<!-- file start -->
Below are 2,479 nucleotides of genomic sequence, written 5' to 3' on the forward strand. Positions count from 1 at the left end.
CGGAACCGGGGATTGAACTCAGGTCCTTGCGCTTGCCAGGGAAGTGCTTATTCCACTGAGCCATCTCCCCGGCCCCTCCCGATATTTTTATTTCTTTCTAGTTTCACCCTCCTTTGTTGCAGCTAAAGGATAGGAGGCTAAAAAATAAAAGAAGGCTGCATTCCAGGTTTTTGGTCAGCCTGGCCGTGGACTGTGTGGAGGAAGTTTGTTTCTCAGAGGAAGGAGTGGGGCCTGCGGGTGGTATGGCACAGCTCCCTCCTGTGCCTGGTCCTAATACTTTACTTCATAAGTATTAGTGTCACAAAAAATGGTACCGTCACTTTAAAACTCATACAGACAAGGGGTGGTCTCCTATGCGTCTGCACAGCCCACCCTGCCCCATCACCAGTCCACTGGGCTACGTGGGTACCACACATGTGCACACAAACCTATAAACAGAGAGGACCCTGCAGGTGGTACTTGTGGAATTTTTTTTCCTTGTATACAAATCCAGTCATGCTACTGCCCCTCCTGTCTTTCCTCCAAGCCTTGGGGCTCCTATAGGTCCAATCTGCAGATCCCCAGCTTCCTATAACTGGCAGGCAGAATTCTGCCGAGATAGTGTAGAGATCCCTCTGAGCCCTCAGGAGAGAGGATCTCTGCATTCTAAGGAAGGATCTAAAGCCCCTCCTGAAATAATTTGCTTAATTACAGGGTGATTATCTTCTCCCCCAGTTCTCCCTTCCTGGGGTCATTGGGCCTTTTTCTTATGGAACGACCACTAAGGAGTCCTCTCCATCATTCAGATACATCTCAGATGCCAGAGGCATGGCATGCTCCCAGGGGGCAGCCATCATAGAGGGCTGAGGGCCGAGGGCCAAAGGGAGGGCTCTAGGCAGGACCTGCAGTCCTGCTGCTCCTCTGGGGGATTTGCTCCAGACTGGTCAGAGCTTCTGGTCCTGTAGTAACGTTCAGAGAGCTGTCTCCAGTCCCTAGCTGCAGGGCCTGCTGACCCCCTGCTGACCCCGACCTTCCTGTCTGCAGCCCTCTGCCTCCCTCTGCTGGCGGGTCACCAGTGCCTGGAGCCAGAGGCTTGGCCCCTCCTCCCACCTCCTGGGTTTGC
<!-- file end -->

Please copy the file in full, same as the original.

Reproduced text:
Below are 2,479 nucleotides of genomic sequence, written 5' to 3' on the forward strand. Positions count from 1 at the left end.
CGGAACCGGGGATTGAACTCAGGTCCTTGCGCTTGCCAGGGAAGTGCTTATTCCACTGAGCCATCTCCCCGGCCCCTCCCGATATTTTTATTTCTTTCTAGTTTCACCCTCCTTTGTTGCAGCTAAAGGATAGGAGGCTAAAAAATAAAAGAAGGCTGCATTCCAGGTTTTTGGTCAGCCTGGCCGTGGACTGTGTGGAGGAAGTTTGTTTCTCAGAGGAAGGAGTGGGGCCTGCGGGTGGTATGGCACAGCTCCCTCCTGTGCCTGGTCCTAATACTTTACTTCATAAGTATTAGTGTCACAAAAAATGGTACCGTCACTTTAAAACTCATACAGACAAGGGGTGGTCTCCTATGCGTCTGCACAGCCCACCCTGCCCCATCACCAGTCCACTGGGCTACGTGGGTACCACACATGTGCACACAAACCTATAAACAGAGAGGACCCTGCAGGTGGTACTTGTGGAATTTTTTTTCCTTGTATACAAATCCAGTCATGCTACTGCCCCTCCTGTCTTTCCTCCAAGCCTTGGGGCTCCTATAGGTCCAATCTGCAGATCCCCAGCTTCCTATAACTGGCAGGCAGAATTCTGCCGAGATAGTGTAGAGATCCCTCTGAGCCCTCAGGAGAGAGGATCTCTGCATTCTAAGGAAGGATCTAAAGCCCCTCCTGAAATAATTTGCTTAATTACAGGGTGATTATCTTCTCCCCCAGTTCTCCCTTCCTGGGGTCATTGGGCCTTTTTCTTATGGAACGACCACTAAGGAGTCCTCTCCATCATTCAGATACATCTCAGATGCCAGAGGCATGGCATGCTCCCAGGGGGCAGCCATCATAGAGGGCTGAGGGCCGAGGGCCAAAGGGAGGGCTCTAGGCAGGACCTGCAGTCCTGCTGCTCCTCTGGGGGATTTGCTCCAGACTGGTCAGAGCTTCTGGTCCTGTAGTAACGTTCAGAGAGCTGTCTCCAGTCCCTAGCTGCAGGGCCTGCTGACCCCCTGCTGACCCCGACCTTCCTGTCTGCAGCCCTCTGCCTCCCTCTGCTGGCGGGTCACCAGTGCCTGGAGCCAGAGGCTTGGCCCCTCCTCCCACCTCCTGGGTTTGC